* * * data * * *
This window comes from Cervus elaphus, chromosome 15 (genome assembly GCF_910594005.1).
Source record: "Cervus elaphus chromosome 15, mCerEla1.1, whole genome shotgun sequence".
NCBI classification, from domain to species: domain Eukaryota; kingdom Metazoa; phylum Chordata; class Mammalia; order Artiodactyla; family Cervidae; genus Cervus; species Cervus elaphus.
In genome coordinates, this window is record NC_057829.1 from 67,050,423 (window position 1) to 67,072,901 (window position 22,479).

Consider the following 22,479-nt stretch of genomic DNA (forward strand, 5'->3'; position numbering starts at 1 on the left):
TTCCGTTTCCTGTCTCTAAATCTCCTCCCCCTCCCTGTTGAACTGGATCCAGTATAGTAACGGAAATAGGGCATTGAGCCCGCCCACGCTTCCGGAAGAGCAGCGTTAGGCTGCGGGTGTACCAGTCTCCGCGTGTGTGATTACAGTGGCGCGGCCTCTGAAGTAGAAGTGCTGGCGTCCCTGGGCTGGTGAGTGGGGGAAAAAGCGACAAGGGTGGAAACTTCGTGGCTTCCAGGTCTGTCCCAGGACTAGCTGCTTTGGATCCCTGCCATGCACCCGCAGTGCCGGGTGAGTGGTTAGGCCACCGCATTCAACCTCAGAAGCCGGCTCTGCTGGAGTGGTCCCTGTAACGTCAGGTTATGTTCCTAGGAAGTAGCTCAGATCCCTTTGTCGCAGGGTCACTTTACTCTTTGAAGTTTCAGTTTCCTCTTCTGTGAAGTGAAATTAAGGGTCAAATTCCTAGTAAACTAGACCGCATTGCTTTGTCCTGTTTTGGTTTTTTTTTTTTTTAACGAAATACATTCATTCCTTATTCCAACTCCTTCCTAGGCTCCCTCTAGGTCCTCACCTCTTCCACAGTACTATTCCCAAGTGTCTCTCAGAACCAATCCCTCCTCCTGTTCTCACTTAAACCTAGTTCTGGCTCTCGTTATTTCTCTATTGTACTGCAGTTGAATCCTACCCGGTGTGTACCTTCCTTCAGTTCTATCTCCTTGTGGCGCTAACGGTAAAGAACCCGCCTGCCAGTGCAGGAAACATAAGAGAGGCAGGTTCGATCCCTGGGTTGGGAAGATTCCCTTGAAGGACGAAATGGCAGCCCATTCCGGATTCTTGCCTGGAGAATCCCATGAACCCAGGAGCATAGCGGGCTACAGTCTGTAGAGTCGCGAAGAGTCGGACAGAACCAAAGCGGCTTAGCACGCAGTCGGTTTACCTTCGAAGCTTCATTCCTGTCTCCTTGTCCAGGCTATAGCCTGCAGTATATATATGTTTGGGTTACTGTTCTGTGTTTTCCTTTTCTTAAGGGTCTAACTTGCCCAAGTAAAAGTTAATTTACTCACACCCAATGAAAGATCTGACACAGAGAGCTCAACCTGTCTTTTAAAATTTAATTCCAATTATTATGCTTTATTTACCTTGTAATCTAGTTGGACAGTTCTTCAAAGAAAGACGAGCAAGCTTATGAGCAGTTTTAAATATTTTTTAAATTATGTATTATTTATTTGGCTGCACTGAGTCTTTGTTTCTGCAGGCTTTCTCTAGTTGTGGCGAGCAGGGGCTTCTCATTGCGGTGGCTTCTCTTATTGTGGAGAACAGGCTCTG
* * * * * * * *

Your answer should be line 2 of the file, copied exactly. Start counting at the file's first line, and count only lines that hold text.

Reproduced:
Source record: "Cervus elaphus chromosome 15, mCerEla1.1, whole genome shotgun sequence".